—Dr. Samual Evans Massengill, owner of S.E. Massengill Co. [source]
For others involved, the sense of responsibility weighed heavily.
“…To realize that six human beings, all of them my patients, one of them my best friend, are dead because they took medicine that I prescribed for them innocently…as recommended by a great and reputable pharmaceutical firm in Tennessee: well, that realization has given me such days and nights of mental and spiritual agony as I did not believe a human being could undergo and survive. I have known hours when death for me would be a welcome relief from this agony.” —Dr. A.S. Calhoun, from a letter dated October 22, 1937
Harold Watkins, the company’s head chemist, took his own life.
American lawmakers grappled with the challenge of preventing future tragedies. Senator Royal Copeland of New York, a noted homeopath and primary author of the Federal Food, Drug, and Cosmetic Act of 1938, had an idea—try potentially toxic chemicals on animals before giving them to humans.
“Better the animals than children,” I’m sure he said to himself.
And even though there was absolutely no evidence that animal experimentation provides any benefit in the drug development process, this was the first time United States law required the use of animal tests before giving a new drug to humans.
Eighty-three years later, with billions of animals killed and untold sums of research dollars wasted, we know the truth: animal testing does not work. The science simply does not support the widely held folk belief that animal experiments help us find important cures.
“Results from tests on animals … are highly inconsistent predictors of toxic responses in humans, and are little better than what would result merely by chance—or tossing a coin—in providing a basis to decide whether a compound should proceed to testing in humans.”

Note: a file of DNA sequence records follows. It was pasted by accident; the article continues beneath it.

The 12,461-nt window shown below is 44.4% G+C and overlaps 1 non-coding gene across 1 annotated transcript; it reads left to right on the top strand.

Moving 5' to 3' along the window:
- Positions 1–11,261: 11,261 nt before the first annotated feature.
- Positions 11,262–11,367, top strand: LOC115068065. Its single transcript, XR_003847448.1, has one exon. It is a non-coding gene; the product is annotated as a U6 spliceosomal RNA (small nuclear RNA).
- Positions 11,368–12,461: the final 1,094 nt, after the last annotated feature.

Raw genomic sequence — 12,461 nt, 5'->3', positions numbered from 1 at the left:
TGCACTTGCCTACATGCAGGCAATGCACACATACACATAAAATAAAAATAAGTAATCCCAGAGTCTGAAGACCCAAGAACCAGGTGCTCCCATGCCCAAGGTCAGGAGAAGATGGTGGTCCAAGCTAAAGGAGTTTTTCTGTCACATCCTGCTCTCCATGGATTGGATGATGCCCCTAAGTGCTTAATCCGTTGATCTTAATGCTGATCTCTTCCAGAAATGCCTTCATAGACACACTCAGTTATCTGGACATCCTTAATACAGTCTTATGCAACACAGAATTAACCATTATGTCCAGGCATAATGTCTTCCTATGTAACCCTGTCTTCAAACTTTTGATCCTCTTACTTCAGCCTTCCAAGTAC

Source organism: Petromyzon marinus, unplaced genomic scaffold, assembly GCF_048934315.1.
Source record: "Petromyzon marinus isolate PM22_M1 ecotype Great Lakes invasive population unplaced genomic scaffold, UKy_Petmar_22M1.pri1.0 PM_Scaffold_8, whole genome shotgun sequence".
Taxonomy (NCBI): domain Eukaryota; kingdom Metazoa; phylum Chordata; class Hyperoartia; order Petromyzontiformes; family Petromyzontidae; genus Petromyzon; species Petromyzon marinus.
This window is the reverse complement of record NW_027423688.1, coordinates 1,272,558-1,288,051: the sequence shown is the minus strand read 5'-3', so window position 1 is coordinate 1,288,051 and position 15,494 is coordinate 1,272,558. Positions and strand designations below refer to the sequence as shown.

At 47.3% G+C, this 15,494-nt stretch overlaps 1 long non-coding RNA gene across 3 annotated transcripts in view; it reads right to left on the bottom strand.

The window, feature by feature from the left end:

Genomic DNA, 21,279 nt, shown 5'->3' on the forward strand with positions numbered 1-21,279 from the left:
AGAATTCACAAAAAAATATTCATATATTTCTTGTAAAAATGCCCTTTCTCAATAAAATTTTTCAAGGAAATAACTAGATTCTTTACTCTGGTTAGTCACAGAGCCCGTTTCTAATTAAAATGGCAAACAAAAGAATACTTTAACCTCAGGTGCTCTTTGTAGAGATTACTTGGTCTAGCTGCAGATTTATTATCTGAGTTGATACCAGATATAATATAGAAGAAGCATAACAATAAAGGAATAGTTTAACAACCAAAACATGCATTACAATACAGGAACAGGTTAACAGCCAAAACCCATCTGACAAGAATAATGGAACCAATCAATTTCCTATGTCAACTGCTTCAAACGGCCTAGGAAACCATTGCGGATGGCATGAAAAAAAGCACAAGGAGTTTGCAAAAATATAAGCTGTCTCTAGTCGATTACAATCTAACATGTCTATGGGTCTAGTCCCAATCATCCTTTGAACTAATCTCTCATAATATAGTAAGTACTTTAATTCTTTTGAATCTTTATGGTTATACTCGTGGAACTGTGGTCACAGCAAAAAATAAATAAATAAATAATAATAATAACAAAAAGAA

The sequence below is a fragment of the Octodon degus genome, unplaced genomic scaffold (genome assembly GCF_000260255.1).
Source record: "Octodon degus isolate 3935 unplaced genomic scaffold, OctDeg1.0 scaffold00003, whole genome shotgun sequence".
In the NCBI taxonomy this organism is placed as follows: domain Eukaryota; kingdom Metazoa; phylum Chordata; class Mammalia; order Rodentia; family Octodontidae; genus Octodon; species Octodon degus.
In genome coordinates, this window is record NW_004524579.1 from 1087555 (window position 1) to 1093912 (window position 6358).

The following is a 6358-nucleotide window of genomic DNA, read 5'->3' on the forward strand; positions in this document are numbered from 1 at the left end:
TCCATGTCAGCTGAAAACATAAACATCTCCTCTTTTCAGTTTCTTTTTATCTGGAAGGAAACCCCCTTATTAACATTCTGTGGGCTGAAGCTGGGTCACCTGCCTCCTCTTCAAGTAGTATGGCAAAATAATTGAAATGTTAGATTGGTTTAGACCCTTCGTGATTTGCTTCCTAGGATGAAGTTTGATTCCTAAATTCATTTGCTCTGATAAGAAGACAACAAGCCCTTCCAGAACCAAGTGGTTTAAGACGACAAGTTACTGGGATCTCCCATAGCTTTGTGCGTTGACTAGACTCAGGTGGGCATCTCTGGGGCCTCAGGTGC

—Dr. Jarrod Bailey of the Center for Contemporary Sciences
Roughly half of all failures in clinical trials on people result from unanticipated toxicity that wasn’t present in animal experiments. Researchers know this. What’s more, when the stakes are high and time is of the essence, medical experts tell us animal testing is not needed.
Today, we have the knowledge and controls in place to skip right over animal studies. We have the power to accelerate cures for the people we love, redirecting wasted resources and ending the daily suffering of helpless animals.
So why does this barbaric practice continue? Greed.
Taking on a Multi-Billion Dollar Industry
A lot of people are getting very rich on the backs of tortured animals.
Every year, our government allocates more than $20 billion in taxpayer dollars to animal experimentation.
Pharmaceutical and chemical industries, who vigorously lobby Congress and the Administration to keep their grants and tax breaks, receive multi-billion dollar taxpayer subsidies for their research using animals.
Corporate breeders like Marshall BioResources sell animals to laboratories across the country and around the world. Many labs pay more than $1,000 per dog, after factoring in Marshall’s shipping fees. To date, Rise for Animals has identified more than 100 labs across the United States that have purchased and experimented on animals from Marshall.
Temple University is one of them.
A PhD student at Temple used dozens of mixed hounds from Marshall to complete her horrifying dissertation. She sliced the spinal roots of these dogs, cutting off their tails, and implanting electrodes on their bladders. She killed dogs as part of the research, sometimes cutting out their bladders from their abdomens first. The student mockingly titled her paper, in part, To Pee or Not to Pee.
I wish I could say that the brutal, misguided behavior of this young researcher is an outlier, but our team uncovers horror stories every single day.
Thankfully, our movement is built on love, optimism, an unflinching courage in the face of injustice.
And in 2021, we have a winning plan.
Going Further, Faster than Any Other Time in History
From the prison warehouses of Marshall BioResources to a university laboratory near you, we’re ramping up our efforts to uncover the abuse of animals used in experiments. Our research and legal teams will continue to get powerful evidence that will resonate with the media, lawmakers, and animal lovers like you everywhere.
When more people see the truth—the indefensible torture of helpless animals funded by our tax dollars—our outrage will turn to action.